On 3/16/06, Martijn Faassen <[EMAIL PROTECTED]> wrote:
> Shane Hathaway wrote:
> > But the ZCML I've
> > written gives me a sick feeling, because I don't know how to refactor
> > ZCML. The sick feeling doesn't go away, so I get scared of Zope 3. Then
> > I come here, hoping to find comfort.
> I share these sentiments. Not that I have a particularly sick feeling
> (I've been immunized by too much exposure? :) but because I'm grasping
> for ways, patterns, to make my code look better, briefer, shorter, less
> repetition, more reuability.
Reuse is overrated. :)
Honestly, I think reuse best happens in Python. I've found it easy to
wrap and roll things up into more common APIs for personal use. This
has been one of the really positive things of Zope 3. But for that
sort of roll up to happen, the environment needs to support common
refactoring patterns (extract method/class/etc). I do not believe that
ZCML supports that.
> > I would feel more comfortable if one of the following things were to
> > happen:
> > 1. The group acknowledges that repetition in ZCML is bad.
> I definitely acknowledge his one.
> > 2. Someone shows me how to avoid repetition in ZCML.
Use less ZCML. Be creative. Have fun. This answer doesn't work for
everybody, and isn't as easily applicable as I would like.
> > 3. We decide that ZCML is a failed experiment.
> On the one hand, I'm not willing to do that. On the other hand, if ZCML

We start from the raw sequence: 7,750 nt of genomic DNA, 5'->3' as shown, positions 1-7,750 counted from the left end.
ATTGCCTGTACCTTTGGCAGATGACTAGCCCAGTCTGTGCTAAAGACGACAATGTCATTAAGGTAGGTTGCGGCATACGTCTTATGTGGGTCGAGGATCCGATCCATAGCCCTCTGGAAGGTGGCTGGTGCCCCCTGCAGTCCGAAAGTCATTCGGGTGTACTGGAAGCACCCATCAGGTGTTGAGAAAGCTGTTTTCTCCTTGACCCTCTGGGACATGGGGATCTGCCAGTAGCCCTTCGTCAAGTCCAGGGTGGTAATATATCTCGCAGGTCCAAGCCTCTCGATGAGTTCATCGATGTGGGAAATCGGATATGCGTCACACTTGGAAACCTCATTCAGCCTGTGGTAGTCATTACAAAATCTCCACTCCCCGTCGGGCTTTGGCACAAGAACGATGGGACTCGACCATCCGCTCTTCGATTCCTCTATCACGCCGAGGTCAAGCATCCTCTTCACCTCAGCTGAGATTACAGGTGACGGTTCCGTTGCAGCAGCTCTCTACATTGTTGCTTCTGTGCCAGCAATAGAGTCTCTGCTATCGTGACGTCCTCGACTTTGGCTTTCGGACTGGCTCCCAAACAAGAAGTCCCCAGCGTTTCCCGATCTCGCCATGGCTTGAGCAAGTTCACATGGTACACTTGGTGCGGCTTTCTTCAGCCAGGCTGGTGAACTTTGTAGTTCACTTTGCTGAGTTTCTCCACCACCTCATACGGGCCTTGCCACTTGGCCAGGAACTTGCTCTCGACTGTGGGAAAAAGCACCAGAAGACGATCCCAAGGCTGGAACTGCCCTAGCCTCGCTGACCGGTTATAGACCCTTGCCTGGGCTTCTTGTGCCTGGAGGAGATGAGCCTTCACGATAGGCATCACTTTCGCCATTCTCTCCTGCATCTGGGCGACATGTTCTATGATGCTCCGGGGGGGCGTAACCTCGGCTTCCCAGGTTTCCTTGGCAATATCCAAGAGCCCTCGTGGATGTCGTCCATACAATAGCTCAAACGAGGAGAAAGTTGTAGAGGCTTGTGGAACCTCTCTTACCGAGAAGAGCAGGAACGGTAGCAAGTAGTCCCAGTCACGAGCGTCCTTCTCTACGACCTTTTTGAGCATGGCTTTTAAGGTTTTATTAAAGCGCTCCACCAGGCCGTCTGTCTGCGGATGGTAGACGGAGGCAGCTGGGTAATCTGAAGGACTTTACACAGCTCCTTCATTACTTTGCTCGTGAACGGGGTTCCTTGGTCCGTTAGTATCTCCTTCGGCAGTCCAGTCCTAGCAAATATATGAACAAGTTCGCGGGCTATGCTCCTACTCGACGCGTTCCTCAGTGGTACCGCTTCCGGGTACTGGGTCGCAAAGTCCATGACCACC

> is to be a simple registration language, I am starting to idly wonder
> why a bunch of CSV tables wouldn't do (and might not be clearer and
Because editing CSV tables sucks an even bigger electrical outlet.
(Honestly - I'm too stupid to understand Excel... But maybe I'm saying
that after spending a week writing an CSV inventory importer. Ugh).
> If ZCML is to be a simple registration language, I'd also like there to
> be a 1 to 1 mapping of ZCML statement to Python code. Right now there is
> a mapping and while it may be reasonably straightforward, I personally
> am still lost in APIs (and it looks like Jeff Shell is too). This
> learning curve should be smaller.
I agree. I think Jim said early on that ZCML should be theoretically
replaceable. Looking at many of the directive implementations, I do
not see this.
If the "Zope 3 CA" vision that I had is to have a good chance of
succeeding outside of this community, I'd hope that it doesn't ship
with or require ZCML.
> Whatever we do, if ZCML is to be replaced we need to replace it with
> something. I think many of the notions of ZCML are dead on - this
> registration shouldn't be happening in normal Python code mixed with the
> rest but as a separate activity. It should allow overriding. It should
> be amenable to analysis.
I'm mixed about whether this should happen in normal Python code. A
few months ago I laid out a vision for how I think it would work.
Basically, configuration would have to be a very locked-down module:
it couldn't really be imported by regular code, wouldn't really
execute when called from 'regular' code. It would, in short, try to
somehow enforce the "importing a package should NOT automatically
register its components."
> > 4. We decide that ZCML should gain more qualities of a high level language.
> I personally am quite interested in exploring this, but I'd like to see
> some examples of what this would actually look like, concretely.
We have a high level language. It's Python. I think that people just